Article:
5. Quality Time with YourselfThis may seem like a strange one, but the Bible says we are to love others as we love ourselves (Mark 12:31), so this presupposes we are properly loving ourselves. Kathi Lipp has a helpful book titled The Me Project: 21 Days to Living the Life You’ve Always Wanted

When it comes to quality time with ourselves, we can be more proactive when choosing our activities ~ either (1) doing things that build/improve our lives, (2) leave us pretty much the same, or (3) tear down/hurt us in some ways. (When I speak to women, I call these Climbing, Coasting, and Collapsing choices.)

Pursue Climbing choices; they’ll always be the best. As you plan time for yourself, think of things you can do that will challenge you mentally, physically, and spiritually. Do things that energize you, encourage growth, build your confidence and please the Lord. These are things you won’t regret, things that make you feel better about your life and, at the same time, bring glory to God.

These are choices like reading a good book, listening to music that blesses, enjoying a sport you love … anything that inspires you. For stories that are inspiring and missional, I recommend any of Kathi Macias’ books.

To find more time to pursue Quality Time relationships with yourself (and everyone), check out Marcia Ramsland’s books about simplifying your time and organizing your life at organizingpro.com. Choose Climbing choices that build all of your relationships!

Reserve the Coasting choices (those you might make when you really don’t feel like making any choices!) for those days when you want to relax and unwind. These are happy choices that may make you feel good and won’t tire you out, but they really aren’t designed to move you forward, either. A massage would fall into this category, or reading a good mystery novel, or spending some time on Pinterest. These are things that are easy to do. (But beware – too many Coasting choices and you’ll begin to waste time.)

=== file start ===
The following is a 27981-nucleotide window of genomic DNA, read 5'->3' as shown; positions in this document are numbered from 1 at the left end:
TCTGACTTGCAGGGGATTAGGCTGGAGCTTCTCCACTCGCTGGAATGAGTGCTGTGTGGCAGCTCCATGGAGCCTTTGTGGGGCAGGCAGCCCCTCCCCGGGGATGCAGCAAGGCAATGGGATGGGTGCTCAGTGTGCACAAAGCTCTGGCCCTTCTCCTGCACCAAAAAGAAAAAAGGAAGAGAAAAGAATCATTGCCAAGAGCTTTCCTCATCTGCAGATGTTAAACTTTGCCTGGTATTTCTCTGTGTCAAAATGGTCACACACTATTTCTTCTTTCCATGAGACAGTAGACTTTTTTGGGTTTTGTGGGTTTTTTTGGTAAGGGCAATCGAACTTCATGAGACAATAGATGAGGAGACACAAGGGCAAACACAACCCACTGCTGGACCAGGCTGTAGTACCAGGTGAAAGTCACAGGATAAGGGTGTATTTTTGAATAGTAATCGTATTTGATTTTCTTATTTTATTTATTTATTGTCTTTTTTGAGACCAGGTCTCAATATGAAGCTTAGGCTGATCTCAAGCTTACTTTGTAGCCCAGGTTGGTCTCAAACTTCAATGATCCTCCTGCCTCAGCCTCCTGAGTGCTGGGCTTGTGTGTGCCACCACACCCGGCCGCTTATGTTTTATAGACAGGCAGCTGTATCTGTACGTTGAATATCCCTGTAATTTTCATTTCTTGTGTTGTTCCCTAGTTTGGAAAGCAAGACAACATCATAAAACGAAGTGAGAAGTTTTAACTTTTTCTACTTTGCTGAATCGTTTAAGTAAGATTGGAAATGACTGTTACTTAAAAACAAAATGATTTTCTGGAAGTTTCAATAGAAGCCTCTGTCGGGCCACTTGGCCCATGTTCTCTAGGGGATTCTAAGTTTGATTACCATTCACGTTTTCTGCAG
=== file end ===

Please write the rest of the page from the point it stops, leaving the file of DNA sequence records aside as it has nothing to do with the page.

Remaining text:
Avoid Collapsing choices (negative, destructive, or hurtful options) like the flu! Collapsing choices may seem good at the time, but they don’t build us up. This would include watching bad television, pigging out at a buffet, or anything that prevents you from being your best. Basically, it’s doing anything you’ll regret or be ashamed of later.

So … what category needs some improvement?

Where are you not spending enough Quality Time? What can you do TODAY to change that? Can you think of others who might need your Quality Time?I’d love to hear about ways that you spend Quality Time in any of these areas, as well as any resources you would recommend.

– Dawn

How to Live a ‘Golden Rule Lifestyle’

26 Aug

Three young boys keep my young friend Deedra Lindsey Sherm busy these days. I had to laugh at this exchange she shared on Facebook:

Son #1: “Mom! He hit me!”

Deedra to Son #2: “Son, did you hit your brother?”

Son #2: “Yes, but he hit me, so …uh …you know … the Golden Rule!”

LOL, right?

Obviously, Son #2 didn’t have a clue about the true meaning of the Golden Rule. The biblical maxim is, “Do unto others as you would have them do unto you” (Matthew 7:12). In other words, we are to treat others as we want them to treat us. Son #2 would re-write that to read, “Do unto others BECAUSE they just did to you!”

The same Golden Rule concept is found in the Old Testament in Leviticus 19:18 ~ “…you shall love your neighbor as yourself.”

Other than the obvious fact that this will make our “neighbors” (or anyone we have contact with) enjoy greater blessings, it also does something for us. We feel better about how we relate to others; we feel happier and we know we are pleasing God. When we are generous in our interactions with people, God blesses us in unexpected ways (see Proverbs 11:25).